Ransom For Many
Eternal God, as I make my journey through this life, be my eternal guide. Shed Your light on my way.
Read MARK 10:32-45
Scripture taken from the Holy Bible, NEW INTERNATIONAL VERSION. Copyright © 1973, 1978, 1984 International Bible Society. All rights reserved throughout the world. Used by permission of International Bible Society.
“In order to simultaneously express his holiness and love, God provided a divine substitute (Jesus) for the sinner (us), so that the substitute would receive the judgment and the sinner the pardon” (John Stott).
Today, the final journey to Jerusalem takes on a dramatic configuration. Jesus steps out ahead of the others. Is he eager to reach his destination or does he wish to prepare in solitude for the horrendous death that awaits him? An uncanny sensation of awe descends on the band of travelers. The twelve follow at a distance, astonished. They feel something is different. The others in the party are gripped by fear. In this awesome context Jesus utters the third prediction of his passion once the disciples have caught up. Here, Jesus is more explicit than in the first and second predictions (8:31; 9:30-32), for he adds the information that, before being executed, he will be handed over to the Romans and be subjected to mockery and degrading cruelty.
In such circumstances how could James and John make such a worldly request (37)? Perhaps they took Jesus’ predictions to refer to the terrible war that the Qumran community and others believed would precede the establishment of the Messiah’s kingdom. The other disciples become indignant (41), probably at James and John’s blatant opportunism more than at their extraordinary insensitivity.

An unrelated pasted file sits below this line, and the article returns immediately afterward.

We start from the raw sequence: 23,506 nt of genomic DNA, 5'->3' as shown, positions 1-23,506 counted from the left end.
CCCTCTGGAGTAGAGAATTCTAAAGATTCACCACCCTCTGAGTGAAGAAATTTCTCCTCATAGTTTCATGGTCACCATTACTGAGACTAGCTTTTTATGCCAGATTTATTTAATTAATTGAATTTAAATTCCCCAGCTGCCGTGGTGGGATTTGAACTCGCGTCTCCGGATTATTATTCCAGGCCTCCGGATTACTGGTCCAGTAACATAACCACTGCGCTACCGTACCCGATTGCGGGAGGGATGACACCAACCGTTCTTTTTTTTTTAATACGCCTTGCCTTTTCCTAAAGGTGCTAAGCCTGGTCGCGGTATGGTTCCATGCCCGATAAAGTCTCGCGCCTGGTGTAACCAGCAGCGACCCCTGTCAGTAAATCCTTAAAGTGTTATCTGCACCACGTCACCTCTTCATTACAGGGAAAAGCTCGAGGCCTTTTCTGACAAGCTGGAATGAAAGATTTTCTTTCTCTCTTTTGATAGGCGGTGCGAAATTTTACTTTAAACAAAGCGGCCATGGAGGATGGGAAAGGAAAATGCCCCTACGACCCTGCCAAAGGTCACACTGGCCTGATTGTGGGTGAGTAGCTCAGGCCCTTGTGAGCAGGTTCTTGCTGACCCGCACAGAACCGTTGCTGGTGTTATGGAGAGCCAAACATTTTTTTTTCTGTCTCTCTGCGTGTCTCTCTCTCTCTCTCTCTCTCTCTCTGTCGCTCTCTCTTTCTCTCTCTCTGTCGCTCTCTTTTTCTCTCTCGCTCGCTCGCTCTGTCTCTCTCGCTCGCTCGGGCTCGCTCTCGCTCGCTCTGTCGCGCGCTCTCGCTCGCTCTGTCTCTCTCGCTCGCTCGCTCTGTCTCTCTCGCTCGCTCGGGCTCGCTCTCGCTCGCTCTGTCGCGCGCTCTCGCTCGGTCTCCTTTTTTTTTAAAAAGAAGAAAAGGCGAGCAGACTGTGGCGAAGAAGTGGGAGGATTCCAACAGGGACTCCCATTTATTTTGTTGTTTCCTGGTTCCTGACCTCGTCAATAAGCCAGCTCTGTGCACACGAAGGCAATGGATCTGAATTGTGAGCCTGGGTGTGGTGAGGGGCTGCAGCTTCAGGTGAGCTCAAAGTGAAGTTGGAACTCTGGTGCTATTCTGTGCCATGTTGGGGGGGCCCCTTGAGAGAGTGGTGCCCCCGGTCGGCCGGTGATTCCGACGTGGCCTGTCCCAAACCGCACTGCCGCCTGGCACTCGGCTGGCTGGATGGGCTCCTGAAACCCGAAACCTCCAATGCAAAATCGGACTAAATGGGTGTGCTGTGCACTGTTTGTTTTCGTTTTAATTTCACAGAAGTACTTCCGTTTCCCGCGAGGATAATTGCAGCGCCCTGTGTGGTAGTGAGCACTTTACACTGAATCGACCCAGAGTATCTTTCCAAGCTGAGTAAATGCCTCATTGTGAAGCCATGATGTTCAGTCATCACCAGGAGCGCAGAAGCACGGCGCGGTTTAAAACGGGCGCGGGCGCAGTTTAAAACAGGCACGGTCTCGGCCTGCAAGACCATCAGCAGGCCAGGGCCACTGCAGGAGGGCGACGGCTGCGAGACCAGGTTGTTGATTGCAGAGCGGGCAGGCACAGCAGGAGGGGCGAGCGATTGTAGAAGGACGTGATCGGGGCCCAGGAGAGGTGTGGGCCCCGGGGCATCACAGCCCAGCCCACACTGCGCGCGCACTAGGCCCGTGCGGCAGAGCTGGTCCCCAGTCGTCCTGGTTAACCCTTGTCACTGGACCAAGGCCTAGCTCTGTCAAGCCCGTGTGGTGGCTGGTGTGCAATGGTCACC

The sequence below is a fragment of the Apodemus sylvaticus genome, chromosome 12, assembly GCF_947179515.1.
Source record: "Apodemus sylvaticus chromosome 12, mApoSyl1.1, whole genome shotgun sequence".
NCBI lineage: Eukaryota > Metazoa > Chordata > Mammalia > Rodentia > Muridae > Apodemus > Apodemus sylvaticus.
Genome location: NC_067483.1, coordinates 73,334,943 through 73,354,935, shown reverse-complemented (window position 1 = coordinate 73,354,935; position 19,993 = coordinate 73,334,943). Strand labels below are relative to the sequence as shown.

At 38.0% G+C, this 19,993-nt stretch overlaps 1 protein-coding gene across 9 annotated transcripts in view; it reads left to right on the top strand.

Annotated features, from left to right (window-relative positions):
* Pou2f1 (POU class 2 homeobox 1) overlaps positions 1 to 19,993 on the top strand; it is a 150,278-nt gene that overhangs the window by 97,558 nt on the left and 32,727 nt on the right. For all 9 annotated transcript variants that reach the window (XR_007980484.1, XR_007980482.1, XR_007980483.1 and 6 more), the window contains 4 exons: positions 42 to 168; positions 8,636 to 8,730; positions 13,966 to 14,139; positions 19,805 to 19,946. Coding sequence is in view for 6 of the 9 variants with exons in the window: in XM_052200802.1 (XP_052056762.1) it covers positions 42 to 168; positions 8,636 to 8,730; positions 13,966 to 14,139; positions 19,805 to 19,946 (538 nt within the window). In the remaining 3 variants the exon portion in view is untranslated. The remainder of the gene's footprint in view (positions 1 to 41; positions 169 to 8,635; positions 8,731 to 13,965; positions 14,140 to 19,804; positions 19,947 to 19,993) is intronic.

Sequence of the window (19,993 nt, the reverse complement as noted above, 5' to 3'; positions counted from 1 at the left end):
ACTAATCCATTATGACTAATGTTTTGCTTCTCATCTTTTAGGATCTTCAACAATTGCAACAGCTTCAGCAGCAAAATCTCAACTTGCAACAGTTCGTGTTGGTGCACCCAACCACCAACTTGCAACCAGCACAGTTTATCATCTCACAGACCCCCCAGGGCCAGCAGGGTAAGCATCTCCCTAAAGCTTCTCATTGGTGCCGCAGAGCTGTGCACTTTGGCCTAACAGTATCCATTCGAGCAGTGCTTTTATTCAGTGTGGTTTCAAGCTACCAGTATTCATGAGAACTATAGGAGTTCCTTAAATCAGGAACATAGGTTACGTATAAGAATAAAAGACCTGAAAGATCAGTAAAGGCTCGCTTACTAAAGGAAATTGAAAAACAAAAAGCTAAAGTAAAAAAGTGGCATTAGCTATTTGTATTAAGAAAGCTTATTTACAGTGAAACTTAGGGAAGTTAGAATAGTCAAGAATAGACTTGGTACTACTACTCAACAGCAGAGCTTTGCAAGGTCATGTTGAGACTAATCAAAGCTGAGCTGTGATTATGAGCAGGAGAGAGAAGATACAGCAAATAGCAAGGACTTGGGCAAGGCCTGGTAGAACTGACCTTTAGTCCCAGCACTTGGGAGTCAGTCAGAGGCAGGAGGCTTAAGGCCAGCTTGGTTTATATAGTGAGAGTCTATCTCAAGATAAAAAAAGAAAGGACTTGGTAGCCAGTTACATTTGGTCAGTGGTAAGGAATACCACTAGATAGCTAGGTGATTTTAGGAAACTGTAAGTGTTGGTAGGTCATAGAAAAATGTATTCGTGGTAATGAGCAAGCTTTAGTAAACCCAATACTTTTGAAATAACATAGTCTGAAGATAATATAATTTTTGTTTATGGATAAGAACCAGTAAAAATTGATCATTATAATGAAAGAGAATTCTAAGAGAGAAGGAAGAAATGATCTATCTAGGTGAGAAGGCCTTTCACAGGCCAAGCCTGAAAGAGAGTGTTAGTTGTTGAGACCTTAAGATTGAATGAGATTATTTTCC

This prediction, like the first two, is followed by corrective teaching on the other-worldly values of discipleship (42-45, c.f. 8:34-38; 9:35-37). Jesus had already explained that to be great is to be humble like a child. Now he makes the point that the destiny of the great Son of Man is not to be served but to serve and give his life as a ransom that would set many free. The ransom image, which implies substitution, is one of several graphic metaphors in the New Testament that help us understand the death of Jesus. Pause to thank Jesus for dying in your place. Praise him for freeing you from your sins.
Meditate on the great freedom you have because Jesus gave his life as a ransom for you. Then, thank him.
Loving Father, I offer this prayer in the name of the One who was the supremely perfect sacrifice, the Lord Jesus Christ. What a Savior, what a God. I bless You!
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